The weight of responsibility is on your shoulders. As king of a watery realm, you must explore the seas to gain resources and increase the prosperity of your people. You’ll use the powers of the mantas and plunder undiscovered locations on your quest for greatness. But, get too distracted by the strange creatures you meet along the way and you’ll find yourself swimming in circles.
In Aquatica, each player starts with a set of identical character cards and a King card, allocated by turn order or drafted from a selection. On your turn you must play one character card from your hand and fully execute the action shown on the card. Different characters give different actions. The Blue Water’s Agent enables you to recruit another, more powerful character from a line on the board, the Legioner gives you power to conquer locations and the Matrona acts as a reset – enabling you to pick up cards and reuse benefits from your shoal of mantas.
Your player board has five slots for locations that have been bought or conquered. Each location shows a number of ‘depths’, some which contain resources or benefits. Upon acquisition, slide the card inside your board so the topmost depth is just visible and the card above is hidden. Items displayed on the top level are available. Coins and power assist in acquiring more powerful cards while other effects can be used as additional actions – raising or scoring locations and recruiting or reusing characters. When an effect or resource is used, the card is raised, allowing you to access the lower depths. Once a card is fully raised, you must score it to gain victory points.
Victory points are also acquired by achieving goals, four of which are selected at random at the start of the game. The first player to achieve a goal gets the most points. The goals are often at odds with one another, so it’s likely that different players will take the high points on each goal.
There’s an interesting relationship between the number of depths on the cards and the benefits they contain. Some cards contain empty depths which must be raised in order to access deeper treats and score the card. So there’s much to consider when choosing a location. Avoid being left with multiple locations with empty depths and no way to raise them. When your board gets full you can’t take new locations until you’ve scored your existing ones and it’s possible to be left with lots of power and money that you can’t easily use, forcing you to waste valuable turns clearing them.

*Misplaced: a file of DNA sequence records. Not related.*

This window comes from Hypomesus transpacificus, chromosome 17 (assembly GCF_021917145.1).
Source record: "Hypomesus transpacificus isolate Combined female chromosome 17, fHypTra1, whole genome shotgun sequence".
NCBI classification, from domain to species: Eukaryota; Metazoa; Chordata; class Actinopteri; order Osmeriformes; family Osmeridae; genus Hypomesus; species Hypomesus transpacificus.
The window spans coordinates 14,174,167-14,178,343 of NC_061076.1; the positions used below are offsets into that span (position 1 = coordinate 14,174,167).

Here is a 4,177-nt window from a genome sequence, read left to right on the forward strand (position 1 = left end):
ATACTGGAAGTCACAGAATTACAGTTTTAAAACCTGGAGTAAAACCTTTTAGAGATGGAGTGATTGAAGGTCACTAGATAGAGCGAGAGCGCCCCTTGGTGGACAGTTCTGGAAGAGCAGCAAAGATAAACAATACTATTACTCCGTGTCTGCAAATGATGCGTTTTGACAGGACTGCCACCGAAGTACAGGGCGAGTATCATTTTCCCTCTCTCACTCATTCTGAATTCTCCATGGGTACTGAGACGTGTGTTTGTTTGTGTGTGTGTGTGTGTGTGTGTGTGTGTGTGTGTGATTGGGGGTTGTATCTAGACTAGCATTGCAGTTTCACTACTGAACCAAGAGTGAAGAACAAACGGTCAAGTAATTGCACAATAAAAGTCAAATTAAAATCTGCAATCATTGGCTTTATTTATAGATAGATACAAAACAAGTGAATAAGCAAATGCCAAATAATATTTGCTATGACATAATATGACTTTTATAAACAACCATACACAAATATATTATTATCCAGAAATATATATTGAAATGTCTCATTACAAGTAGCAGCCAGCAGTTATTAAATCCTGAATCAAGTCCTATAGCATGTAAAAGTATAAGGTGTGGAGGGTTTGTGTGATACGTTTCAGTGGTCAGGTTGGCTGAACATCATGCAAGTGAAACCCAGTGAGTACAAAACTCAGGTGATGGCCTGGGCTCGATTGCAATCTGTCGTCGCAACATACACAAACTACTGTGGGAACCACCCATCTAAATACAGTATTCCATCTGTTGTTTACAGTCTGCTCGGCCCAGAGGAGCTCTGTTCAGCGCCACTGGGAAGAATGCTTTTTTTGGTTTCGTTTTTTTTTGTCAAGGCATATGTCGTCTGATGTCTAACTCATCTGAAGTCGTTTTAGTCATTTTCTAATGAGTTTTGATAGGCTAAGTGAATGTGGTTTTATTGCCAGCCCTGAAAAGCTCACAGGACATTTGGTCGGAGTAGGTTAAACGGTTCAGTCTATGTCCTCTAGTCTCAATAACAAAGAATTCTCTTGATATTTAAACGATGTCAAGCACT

It’s crucial that your location cards work in combination with each other – allowing you to use one card’s benefits on another and ideally chaining them to raise and score cards as quickly as possible, which of course is endlessly gratifying. Well-timed manta-flipping could trigger a whole new chain-reaction, enhancing your turn and giving you an air of smugness. The flipside of this is the crushing frustration of taking just one action on your turn. Thinking several turns ahead will undoubtedly give you an advantage.
Despite being a light game, Aquatica contains some interesting strategic choices. Low-scoring locations may accelerate your progress towards goals, but the extra points may not be enough to put you ahead. Valuable locations will have more depths and with poor planning could languish on your board unscored. Proper deck-building, by recruiting new characters, requires an investment of time. The benefits these characters bring must outweigh the time used to acquire them.
If the location deck is exhausted, end-game is triggered and forcing end-game could form part of your strategy. By repeatedly using the ‘scout’ action on your Sea Horse and a couple of Sneaky Eels you’ll cycle through location cards while other players look on in dismay, especially those playing a longer deck-building strategy. It doesn’t feel right that this is possible – it’s a wholly unsatisfactory way to end the game.
Despite the beautiful art and interesting characters, it’s easy to forget that you are an underwater king trying to find resources for your realm. Locations are not static, so it just feels like you’re just trying to grab stuff rather than going on an interesting adventure.
Century Spice Road fans will recognise the card management and acquisition mechanics. Though Aquatica is a more in depth game with arguably more interesting choices.
Designer: Ivan Tuzovsky
Publisher: Cosmodrome Games
Time: 30 minutes
What’s in the box?
- Game board
- 4 Player boards
- 56 Location cards
- 8 King cards
- 42 Character cards
- 39 Mantas
- 5 Goal tokens
This feature originally appeared in Issue 53 of Tabletop Gaming. Pick up the latest issue of the UK's fastest-growing gaming magazine in print or digital here or subscribe to make sure you never miss another issue.
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